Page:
According to The New York Times, President Barack Obama and South Korean President Lee Myung-bak experienced a failure to communicate last Thursday in Seoul. Obama was on a 10-day diplomatic trip to Asia and had high hopes of signing a free-trade agreement with South Korea which would send American cars and beef to the Far East. Both Presidents are still anticipating that a treaty will be inked in a matter of weeks, but this setback does not instill confidence in those Americans looking for work.
In the midst of a recession, American business leaders are attempting to expand into the global economy. The agricultural sector in the U.S. would benefit from sending beef to Asia, but since the mad cow disease scares, domestic beef has not seen high export rates. This treaty would potentially create more jobs for Americans in the auto industry, a sector heavily affected by the economy’s hard times. South Korean officials are vowing to enforce even more stringent fuel efficiency qualifications than those in the U.S. on any American-made automobiles. This did not sit well with American auto manufacturers.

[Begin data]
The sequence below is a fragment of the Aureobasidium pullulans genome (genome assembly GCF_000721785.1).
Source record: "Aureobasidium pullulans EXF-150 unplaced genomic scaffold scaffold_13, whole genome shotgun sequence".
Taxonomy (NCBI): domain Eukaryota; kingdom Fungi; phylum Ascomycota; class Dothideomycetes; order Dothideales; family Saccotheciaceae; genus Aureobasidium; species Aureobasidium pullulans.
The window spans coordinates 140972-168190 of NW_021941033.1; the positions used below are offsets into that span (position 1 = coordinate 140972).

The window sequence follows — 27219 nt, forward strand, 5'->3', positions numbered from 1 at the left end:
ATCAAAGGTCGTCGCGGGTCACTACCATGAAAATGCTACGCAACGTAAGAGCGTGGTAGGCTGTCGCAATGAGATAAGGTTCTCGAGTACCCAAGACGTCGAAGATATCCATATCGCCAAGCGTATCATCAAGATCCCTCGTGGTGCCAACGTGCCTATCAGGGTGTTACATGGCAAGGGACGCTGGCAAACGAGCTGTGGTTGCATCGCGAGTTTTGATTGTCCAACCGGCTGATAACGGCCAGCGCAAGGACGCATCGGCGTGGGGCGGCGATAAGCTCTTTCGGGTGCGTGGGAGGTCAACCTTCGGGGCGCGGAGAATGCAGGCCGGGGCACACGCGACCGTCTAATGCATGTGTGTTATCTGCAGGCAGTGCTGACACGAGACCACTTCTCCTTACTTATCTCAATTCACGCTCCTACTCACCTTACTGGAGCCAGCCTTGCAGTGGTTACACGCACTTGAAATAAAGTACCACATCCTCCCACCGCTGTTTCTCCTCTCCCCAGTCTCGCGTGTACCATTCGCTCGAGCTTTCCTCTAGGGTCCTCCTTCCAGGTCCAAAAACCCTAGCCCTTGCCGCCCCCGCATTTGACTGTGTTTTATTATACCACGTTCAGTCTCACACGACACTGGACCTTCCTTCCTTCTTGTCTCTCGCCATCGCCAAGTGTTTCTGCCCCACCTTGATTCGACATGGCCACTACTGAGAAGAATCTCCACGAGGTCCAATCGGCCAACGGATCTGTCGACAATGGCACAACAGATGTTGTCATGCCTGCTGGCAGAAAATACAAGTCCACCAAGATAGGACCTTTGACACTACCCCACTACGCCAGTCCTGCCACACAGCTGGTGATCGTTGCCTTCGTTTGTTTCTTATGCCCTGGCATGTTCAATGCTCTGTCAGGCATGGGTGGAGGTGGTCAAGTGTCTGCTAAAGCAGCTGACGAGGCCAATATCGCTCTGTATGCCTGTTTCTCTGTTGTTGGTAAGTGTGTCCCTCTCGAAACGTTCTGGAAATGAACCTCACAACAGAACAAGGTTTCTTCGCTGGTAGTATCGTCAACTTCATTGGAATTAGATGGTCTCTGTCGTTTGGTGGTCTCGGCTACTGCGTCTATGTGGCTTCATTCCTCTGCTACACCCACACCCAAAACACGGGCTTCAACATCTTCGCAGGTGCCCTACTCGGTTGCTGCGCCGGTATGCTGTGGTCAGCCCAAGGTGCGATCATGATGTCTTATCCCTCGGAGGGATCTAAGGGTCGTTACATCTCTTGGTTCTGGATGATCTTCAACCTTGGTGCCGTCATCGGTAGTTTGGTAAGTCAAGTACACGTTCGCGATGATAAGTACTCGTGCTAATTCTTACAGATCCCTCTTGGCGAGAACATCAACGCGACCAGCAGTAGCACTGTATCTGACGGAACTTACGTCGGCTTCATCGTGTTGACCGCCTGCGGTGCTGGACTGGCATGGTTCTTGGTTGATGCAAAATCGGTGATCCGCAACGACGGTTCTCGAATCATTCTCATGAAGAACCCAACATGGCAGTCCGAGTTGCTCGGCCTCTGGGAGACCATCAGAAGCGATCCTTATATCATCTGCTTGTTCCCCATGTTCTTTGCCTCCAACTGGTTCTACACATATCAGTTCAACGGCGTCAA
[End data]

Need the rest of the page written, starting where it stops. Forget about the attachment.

Obama’s trip to Asia was supposed to be a positive step toward improving the U.S. economy by boosting our position in the global marketplace. One of the major goals of the current administration is to double exports during the next five years. Many believe that our economy cannot thrive without significant increases in exports.
India and China are the major players in the world economy today. When the U.S. and other global economies were in a deep recession in 2009, China was still enjoying strong economic growth. Americans desperately want to be optimistic about the future. The Obama administration contends that the deal with the South Koreans has potential.
The Ford Motor Company is the largest voice of opposition. Ford has backed trade agreements from Washington for 45 years, but drew the line here. They argue it will likely create more jobs in South Korea than in the U.S. They claim that the agreement in its current form does not do enough to open up markets for U.S. manufacturers and will eventually lead to job losses.
This treaty may be finalized soon, but a Republican Congress majority may make this difficult.
This trip to the Far East did not help further Obama’s recent mission to improve his relationship with big business.